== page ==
The House passed a bill Wednesday that would reinstate expired duty breaks on millions of dollars worth of imported footwear and textiles, finally giving a portion of the fashion industry a little financial relief.
The Senate must also pass the bill before President Obama can enact it, and its prospects are uncertain in that chamber.
Footwear brands and retailers have been paying tens of thousands of dollars in duties on imported components since Jan. 1 because Congress let legislation expire that had suspended duties on hundreds of imported products.
“Without imports, jobs cannot be created or sustained and prices inevitably go up on products that are no longer made in the U.S.,” said Kevin Burke, president and CEO of the American Apparel & Footwear Association, who applauded passage of the bill. “In fact, this bill provides U.S. manufacturers access to critical inputs needed to keep them competitive in today’s economy.”
The bill, commonly known as the Miscellaneous Tariff Bill, must be renewed by Congress periodically and is meant to help domestic manufacturers compete by giving them tariff breaks on components such as yarns and fibers that are no longer made in the U.S. and must be imported. The 2006 duty suspension bill expired at the end of 2009.
Over the past seven months, companies have had to drop product lines, increase prices and find substitutes, all at a cost to the bottom line.
While textile executives were broadly satisfied with the new bill, footwear executives had a mixed reaction.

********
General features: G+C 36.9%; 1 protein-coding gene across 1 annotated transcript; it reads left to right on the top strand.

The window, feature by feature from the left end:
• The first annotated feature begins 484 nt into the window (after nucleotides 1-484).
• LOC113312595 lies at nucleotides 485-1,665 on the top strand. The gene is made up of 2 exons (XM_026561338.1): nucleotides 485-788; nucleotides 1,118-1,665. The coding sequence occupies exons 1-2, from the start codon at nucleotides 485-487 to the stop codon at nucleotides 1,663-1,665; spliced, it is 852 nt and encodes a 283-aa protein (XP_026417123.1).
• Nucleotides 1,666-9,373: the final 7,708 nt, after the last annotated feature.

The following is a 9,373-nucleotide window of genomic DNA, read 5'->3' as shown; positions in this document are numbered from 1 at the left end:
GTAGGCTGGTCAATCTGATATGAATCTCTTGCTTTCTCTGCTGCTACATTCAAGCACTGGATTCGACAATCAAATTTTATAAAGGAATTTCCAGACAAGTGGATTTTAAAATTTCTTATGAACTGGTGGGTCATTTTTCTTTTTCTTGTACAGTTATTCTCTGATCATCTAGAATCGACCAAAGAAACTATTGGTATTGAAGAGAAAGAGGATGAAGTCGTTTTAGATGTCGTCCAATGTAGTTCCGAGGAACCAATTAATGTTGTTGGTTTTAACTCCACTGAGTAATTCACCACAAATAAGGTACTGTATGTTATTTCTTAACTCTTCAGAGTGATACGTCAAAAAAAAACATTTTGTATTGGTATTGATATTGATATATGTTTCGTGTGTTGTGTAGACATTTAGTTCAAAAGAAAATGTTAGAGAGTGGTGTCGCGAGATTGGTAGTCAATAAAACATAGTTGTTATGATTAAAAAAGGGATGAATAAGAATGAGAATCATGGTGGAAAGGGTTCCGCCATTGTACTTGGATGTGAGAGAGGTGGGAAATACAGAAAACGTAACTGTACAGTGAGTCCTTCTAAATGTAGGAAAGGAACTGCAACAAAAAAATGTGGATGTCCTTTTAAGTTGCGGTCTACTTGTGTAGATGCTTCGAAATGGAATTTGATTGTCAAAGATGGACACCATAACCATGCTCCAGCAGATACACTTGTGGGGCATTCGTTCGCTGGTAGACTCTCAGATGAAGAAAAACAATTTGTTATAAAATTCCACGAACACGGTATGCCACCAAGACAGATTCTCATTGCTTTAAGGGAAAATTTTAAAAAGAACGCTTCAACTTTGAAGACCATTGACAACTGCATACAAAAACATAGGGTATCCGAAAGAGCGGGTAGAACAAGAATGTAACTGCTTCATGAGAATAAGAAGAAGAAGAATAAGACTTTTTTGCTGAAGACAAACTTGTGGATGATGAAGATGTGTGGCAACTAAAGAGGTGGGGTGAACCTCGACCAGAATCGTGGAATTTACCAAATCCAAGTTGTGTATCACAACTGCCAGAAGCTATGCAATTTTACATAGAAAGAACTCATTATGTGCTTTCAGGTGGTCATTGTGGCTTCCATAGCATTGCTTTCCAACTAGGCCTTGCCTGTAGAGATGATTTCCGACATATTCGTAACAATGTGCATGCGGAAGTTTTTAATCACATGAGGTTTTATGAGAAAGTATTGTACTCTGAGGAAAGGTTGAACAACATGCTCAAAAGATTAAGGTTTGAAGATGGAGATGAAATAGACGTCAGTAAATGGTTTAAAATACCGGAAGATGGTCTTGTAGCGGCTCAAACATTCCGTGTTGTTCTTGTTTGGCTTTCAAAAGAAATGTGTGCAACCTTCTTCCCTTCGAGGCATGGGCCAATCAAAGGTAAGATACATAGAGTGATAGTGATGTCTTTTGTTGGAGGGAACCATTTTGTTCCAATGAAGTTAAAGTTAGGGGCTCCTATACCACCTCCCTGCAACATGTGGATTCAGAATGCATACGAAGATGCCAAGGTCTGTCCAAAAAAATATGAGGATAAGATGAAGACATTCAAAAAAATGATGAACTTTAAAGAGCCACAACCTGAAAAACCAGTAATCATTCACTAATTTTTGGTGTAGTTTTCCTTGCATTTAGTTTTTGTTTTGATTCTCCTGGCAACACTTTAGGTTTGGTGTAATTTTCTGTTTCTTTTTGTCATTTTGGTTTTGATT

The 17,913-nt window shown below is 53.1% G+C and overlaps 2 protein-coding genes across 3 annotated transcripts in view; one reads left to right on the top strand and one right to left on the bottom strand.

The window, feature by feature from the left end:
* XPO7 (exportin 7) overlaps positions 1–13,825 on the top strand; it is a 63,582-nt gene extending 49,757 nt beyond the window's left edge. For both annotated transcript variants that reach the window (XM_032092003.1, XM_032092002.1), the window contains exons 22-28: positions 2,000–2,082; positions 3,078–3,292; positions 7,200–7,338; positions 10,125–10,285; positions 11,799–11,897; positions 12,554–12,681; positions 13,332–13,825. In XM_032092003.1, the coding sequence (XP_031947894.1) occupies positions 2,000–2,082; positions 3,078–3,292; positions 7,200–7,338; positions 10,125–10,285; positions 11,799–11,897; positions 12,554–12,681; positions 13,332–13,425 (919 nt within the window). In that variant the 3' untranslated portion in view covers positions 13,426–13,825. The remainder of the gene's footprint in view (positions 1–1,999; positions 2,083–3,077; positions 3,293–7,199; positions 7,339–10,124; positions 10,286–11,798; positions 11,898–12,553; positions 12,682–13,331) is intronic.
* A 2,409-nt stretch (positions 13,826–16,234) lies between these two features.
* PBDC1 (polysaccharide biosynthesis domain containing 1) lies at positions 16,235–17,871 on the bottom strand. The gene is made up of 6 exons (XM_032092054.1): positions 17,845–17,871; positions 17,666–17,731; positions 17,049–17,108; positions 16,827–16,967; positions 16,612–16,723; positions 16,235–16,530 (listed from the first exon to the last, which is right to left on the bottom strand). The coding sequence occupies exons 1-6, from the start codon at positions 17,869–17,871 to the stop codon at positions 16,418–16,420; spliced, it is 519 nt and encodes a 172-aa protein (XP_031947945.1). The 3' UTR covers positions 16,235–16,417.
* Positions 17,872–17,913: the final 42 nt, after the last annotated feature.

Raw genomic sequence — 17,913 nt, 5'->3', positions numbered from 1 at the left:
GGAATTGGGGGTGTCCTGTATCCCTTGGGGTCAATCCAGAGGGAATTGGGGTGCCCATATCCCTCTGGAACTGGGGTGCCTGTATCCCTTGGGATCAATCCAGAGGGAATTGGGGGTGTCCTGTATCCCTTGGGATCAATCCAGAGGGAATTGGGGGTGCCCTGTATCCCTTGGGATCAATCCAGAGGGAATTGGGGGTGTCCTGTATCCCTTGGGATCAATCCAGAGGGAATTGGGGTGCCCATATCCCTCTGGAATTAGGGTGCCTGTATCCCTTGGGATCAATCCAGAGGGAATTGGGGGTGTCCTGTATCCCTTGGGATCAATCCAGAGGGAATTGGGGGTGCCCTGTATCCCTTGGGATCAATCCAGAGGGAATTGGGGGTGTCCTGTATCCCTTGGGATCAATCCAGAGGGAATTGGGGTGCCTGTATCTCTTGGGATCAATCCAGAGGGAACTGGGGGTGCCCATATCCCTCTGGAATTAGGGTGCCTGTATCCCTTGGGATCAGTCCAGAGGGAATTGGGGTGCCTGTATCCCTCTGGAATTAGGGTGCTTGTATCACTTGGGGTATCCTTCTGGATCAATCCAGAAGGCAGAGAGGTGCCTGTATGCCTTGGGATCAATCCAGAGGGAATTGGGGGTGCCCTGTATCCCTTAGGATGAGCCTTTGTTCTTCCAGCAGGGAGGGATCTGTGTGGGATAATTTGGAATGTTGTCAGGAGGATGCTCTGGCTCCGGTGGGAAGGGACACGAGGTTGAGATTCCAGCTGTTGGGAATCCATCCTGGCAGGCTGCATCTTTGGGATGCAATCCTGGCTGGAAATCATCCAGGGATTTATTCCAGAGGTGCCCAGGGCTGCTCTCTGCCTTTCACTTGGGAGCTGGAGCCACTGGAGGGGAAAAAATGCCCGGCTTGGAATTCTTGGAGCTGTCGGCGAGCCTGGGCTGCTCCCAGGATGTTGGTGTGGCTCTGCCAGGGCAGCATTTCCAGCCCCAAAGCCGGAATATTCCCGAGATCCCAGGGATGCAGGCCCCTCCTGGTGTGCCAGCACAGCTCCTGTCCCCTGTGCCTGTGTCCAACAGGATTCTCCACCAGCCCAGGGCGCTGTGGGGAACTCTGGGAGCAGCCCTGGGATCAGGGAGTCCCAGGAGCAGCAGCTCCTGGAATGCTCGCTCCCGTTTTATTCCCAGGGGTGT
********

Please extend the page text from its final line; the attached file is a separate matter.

On the plus side, the bill includes a retroactive provision, which will provide full or partial refunds to companies on duties paid on all covered products since January.
On the downside, the bill would increase duties on several hiking boot and shoe imports, because trade has grown significantly. According to the law, duty breaks in each category cannot amount to a total loss in tariff revenue to the U.S. government of more than $500,000 per year. If trade grows in a given category, lawmakers increase the duties to bring the overall tariff revenue loss back under the cap.
Alex Boian, director of trade policy for the Outdoor Industry Association, which includes such members as Columbia Sportswear, The North Face and Patagonia, said, “We’re definitely happy to see the House begin the process and move forward with the MTB, but we are disappointed with the reduction in the duty suspensions that were achieved in 2006. We think the threshold is outdated and does not keep up with inflation and needs some level of reform.”
However, the uncertainty of congressional passage is still an issue for companies.
“They moved from leather into textiles because under the MTB they get reduced duties and it made it worthwhile,” said Nate Herman, VP for international trade at the AAFA. “So now, they have two options—they can go back to the same old styles and figure out ways to improve them because they can’t afford the higher duties, if the bill does pass [in the Senate], or they have to pass on increased costs to their customers.”